Flue gas enters at 275 to 325F and is pushed through the absorber modules by four 8,000-hp induced-draft fans, triggering the chemical reaction. SO2 combines with the calcium carbonate mist and forms a calcium-sulfate-gypsum slurry at the bottom of the scrubber modules. The slurry’s solids content is about 10% at this point, but about 90% of its moisture is reclaimed as the slurry passes through banks of cyclones and belt presses. The scrubber requires 130,000 tons/yr of limestone to remove approximately 70,000 tons/yr of the pollutants from the flue gas. Its output is approximately 200,000 tons/yr of low-grade gypsum. Byproducts not marketed are landfilled 1.5 miles from the power plant.

Minimizing waste

In the early 1990s, NGS realized that multiple long-term benefits would accrue to the plant’s owners and employees if NGS could reduce or eliminate chemicals identified by the EPA and OSHA as creating environmental and health risks. In 1992, the plant’s environmental division initiated an aggressive program to target and eliminate materials identified by OSHA and the Resource Conservation and Recovery Act (RCRA) as hazardous materials or hazardous waste. A waste management team representing all levels of the organization was formed and charged with evaluating all processes and plant operations generating any waste. All options to minimize the health and environmental impact of these processes were considered while keeping focused on the goal: Reduce the amount of hazardous wastes generated by NGS.

A side benefit of reducing or eliminating hazardous wastes from the work environment was the plant’s achievement of the status of a conditionally exempt small quantity generator (CESQG), as defined by the EPA and RCRA. A CESQG generates less than 220 lb/month of hazardous waste and therefore has significantly less burdensome RCRA recordkeeping, training, and reporting requirements.

Teamwork pays dividends

Some of the changes implemented by the waste management team include:

  • A mechanism for reviewing and approving all materials being considered for use at NGS. All chemicals used by NGS and its contractors must be preapproved prior to use.
  • The education of all plant personnel about plant policies regarding materials procurement and waste management.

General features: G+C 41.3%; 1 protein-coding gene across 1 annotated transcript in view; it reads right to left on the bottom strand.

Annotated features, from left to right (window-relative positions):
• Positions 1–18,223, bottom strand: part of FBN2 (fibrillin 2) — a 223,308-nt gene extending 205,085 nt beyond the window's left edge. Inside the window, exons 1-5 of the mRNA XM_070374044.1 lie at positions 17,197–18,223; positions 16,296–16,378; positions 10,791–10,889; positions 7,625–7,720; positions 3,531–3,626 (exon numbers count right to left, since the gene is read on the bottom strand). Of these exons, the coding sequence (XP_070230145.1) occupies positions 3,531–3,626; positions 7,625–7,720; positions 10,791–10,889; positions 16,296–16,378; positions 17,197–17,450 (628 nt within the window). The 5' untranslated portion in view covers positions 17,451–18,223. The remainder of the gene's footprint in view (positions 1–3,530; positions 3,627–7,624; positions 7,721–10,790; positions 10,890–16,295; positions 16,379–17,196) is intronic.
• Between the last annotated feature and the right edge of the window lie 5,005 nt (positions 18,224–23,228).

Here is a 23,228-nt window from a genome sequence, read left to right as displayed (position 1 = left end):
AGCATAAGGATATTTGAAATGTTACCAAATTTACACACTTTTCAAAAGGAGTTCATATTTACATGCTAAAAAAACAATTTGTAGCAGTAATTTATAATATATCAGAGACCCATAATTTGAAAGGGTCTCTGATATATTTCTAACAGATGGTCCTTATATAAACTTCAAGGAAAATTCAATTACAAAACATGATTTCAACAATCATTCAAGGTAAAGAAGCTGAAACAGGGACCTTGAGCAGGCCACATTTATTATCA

• A contractor orientation program, which makes all contractors partners in waste minimization and waste management activities at NGS.
  • The targeting for review and elimination (wherever possible) of chemicals fitting the RCRA definition for hazardous waste. As it turned out, many of these materials—especially RCRA F Type wastes—could be eliminated and replaced with far less toxic substitutes.
  • The elimination of chlorinated solvents.
  • The replacement of most oil-based paints used at the plant by water-based coatings.
  • The substitution of water-based paints for paints with high lead and chrome content.
  • Scrutiny of parts washing, with the objective of eliminating or drastically reducing the use of conventional solvents. Some parts washers were eliminated; filter systems were installed on all remaining parts washers to prolong the life of the solvent; and hot water washers replaced some of the eliminated parts washers. The users of parts washers were taught methods for prolonging the life of parts washer solvent. Since these changes were implemented, NGS solvent usage has been reduced and parts washers routinely go 18 months between changes.
  • The elimination of the use of all chlorinated cutting oils in the machine shop.
  • An evaluation/review of the character of laboratory waste and practices and methods for analyzing and disposing of it. In many cases, old analytical methods were replaced with newer technology solutions such as continuous online instrumentation. Changes were made in other wet method chemistry processes to reduce the volume, character, and toxicity of generated waste. In some cases, the processes were eliminated entirely. As a result, a philosophy of conserving resources, waste minimization, and recycling is now part of NGS’ culture.

These waste-minimization efforts have been quite effective and must be considered remarkable based on a comparison of the amount of waste products the plant generated in the past versus the present. In 1991, NGS generated 39,037 pounds of hazardous waste. Last year, it generated only 1,387 pounds (a new record low) and no more than 220 pounds in any month, earning the plant status as a CESQG. Now that attention to waste has been ingrained in NGS’ culture, it’s likely that its record will continue to be broken year after year.